It does, however, provide a unique level of customization that, while incredibly useful, also requires a bit of DIY craftsmanship on the part of the owner. Instead of shipping with the foam padding cut out for the Quest 2 and its accessories, you need to cut out the shapes in the layer of foam yourself. The case exterior itself measures 16-by-by-6 inches, while the interior is 14-by-10.75-4 inches. So, if you want top-of-the-line protection and customizable interior, this is the pick for you.

Pros:

  • The best protection
  • Great for travel
  • Can customize it to fit your accessories

Cons:

  • Owners are required to cut their own foam
  • Pricey
  • Not very portable

Best protection

CASEMATIX Hard Case Compatible with Oculus Quest 2

Built like a tank

The CASEMATIX Hard Case is perfect for Quest 2 owners who bring their headsets on the road frequently.

Best all-in-one case: SARLAR Hard Chest Shoulder Backpack

What good is a carrying case if the case doesn't make it easier to transport your headset? The SARLAR Hard Chest Shoulder Backpack solves the portability issue in style. Its subtle, hard-shelled exterior is stylish and unassuming and includes a shoulder strap to allow owners to wear it like a backpack. Plus, the material is wear-resistant, waterproof, and easy to clean.

To sweeten the deal, the SARLAR case also ships with some cheap Quest 2 earbuds, controller grips, and a lens cleaning cloth. It also has a charging attachment, but with the wrong cable types, proving this wasn't originally designed for the Quest 2. You'll have to use your own power bank and Quest 2 charging cable or an adapter to make it work properly.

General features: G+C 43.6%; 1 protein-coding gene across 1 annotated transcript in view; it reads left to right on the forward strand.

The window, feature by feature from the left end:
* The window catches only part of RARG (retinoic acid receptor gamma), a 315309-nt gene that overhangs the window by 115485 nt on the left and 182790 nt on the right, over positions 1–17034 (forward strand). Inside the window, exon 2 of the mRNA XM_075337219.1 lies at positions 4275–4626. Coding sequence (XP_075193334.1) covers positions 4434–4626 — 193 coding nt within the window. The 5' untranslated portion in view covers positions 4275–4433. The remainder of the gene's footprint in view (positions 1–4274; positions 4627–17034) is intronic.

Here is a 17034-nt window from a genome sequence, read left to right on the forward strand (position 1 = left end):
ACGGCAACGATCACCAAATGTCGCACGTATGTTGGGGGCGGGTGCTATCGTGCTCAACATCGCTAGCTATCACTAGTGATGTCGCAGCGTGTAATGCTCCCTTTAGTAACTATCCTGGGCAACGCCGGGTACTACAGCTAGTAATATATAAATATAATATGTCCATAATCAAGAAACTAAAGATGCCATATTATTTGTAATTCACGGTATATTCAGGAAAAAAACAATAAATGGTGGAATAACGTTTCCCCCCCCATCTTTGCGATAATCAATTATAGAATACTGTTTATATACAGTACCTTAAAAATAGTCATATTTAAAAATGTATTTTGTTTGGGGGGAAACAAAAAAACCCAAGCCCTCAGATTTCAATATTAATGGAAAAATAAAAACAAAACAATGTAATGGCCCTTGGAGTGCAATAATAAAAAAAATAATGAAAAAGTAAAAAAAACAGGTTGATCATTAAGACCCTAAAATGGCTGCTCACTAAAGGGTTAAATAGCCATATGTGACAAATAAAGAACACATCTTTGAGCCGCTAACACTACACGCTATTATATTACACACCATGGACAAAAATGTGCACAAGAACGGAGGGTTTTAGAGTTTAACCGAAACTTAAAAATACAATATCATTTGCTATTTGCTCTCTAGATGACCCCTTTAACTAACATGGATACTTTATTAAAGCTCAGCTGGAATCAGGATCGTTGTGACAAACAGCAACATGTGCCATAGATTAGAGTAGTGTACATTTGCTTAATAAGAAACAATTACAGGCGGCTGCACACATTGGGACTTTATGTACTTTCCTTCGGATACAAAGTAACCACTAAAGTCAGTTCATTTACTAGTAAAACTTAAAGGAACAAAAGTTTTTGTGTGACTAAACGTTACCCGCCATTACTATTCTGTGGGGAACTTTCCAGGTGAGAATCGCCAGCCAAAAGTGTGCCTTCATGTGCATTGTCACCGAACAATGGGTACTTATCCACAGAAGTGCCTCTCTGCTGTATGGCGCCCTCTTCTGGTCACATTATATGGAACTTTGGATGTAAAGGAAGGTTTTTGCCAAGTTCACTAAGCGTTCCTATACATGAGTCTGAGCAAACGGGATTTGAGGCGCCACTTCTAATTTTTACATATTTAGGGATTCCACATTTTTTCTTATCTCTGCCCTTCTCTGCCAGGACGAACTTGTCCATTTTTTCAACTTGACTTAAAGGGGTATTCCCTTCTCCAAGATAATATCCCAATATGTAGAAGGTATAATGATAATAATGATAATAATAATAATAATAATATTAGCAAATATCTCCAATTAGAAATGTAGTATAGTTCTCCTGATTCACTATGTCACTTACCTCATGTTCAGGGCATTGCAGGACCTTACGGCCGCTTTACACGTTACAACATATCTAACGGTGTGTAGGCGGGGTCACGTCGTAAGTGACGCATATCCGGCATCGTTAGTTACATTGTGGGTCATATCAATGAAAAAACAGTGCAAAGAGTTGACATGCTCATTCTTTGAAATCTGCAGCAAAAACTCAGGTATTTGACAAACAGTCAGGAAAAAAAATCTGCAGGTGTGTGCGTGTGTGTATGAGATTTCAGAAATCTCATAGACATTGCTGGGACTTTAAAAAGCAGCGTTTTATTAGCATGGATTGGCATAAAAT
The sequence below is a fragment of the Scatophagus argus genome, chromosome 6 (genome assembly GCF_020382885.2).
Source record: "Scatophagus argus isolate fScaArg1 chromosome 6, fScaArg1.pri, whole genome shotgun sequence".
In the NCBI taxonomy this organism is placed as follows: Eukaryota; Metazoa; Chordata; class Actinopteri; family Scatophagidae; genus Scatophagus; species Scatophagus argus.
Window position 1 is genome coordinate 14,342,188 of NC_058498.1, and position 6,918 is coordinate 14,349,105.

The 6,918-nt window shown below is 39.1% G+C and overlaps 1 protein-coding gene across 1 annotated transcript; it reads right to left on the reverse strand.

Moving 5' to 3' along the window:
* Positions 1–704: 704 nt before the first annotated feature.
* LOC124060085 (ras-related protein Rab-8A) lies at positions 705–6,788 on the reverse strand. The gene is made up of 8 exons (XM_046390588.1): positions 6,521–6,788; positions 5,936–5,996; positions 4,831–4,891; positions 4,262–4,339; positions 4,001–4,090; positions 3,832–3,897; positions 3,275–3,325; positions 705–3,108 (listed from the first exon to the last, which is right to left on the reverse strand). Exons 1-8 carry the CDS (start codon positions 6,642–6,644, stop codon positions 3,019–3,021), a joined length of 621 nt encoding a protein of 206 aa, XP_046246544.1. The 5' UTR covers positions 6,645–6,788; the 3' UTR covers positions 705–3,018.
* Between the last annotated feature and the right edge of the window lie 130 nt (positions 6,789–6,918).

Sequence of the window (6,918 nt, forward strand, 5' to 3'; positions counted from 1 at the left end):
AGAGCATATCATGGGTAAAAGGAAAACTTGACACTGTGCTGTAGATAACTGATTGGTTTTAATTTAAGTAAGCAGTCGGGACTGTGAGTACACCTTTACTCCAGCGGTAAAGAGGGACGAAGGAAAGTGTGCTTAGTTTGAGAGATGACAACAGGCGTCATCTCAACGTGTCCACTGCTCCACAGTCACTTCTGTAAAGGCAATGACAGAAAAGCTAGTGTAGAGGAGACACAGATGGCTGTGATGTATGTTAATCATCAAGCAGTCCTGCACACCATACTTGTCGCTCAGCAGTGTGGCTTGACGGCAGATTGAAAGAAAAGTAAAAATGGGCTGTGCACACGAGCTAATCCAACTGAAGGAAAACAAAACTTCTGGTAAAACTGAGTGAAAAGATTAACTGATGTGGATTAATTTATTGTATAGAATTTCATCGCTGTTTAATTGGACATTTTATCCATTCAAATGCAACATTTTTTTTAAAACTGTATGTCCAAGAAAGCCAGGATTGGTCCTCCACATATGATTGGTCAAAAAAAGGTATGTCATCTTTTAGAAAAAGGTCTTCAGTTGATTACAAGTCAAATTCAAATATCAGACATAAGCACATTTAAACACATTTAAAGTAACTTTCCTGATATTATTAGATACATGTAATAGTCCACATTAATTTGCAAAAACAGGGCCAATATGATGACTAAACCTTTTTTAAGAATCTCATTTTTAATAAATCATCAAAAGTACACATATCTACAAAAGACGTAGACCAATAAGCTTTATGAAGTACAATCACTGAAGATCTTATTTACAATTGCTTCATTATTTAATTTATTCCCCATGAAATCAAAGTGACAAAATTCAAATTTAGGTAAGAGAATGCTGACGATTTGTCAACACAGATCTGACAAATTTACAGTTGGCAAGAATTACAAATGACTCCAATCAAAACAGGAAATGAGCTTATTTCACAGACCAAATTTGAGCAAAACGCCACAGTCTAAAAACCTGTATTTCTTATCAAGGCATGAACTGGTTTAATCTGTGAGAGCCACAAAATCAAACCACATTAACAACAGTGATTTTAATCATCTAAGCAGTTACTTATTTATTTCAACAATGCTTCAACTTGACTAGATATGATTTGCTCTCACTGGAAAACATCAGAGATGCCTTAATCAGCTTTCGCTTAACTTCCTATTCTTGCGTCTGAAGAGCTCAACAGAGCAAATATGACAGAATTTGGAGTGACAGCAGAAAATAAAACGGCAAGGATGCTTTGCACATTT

If you want the look of a bag, protection of a case, and a ton of extras, including a USB Charging system, this SARLAR model might be worth the extra cash.

Pros:

  • The strap makes for easy portability
  • Free earbuds and controller grips
  • Stylish
  • Built-in power bank

Cons:

  • Expensive
  • Minimal space
  • Power bank doesn't work easily with Quest 2

Best all-in-one case

SARLAR Hard Chest Shoulder Backpack

All for one, but not one for all

While it might not offer the same protection as heavy-duty cases, the SARLAR's shoulder strap alone makes up for it.

Which one is right for you?

A carrying case is one of many necessary accessories for any Quest owner. It'll protect your console, while also keeping room for accessories like Quest 2 Link cables or Quest 2 battery packs when taking it on the go.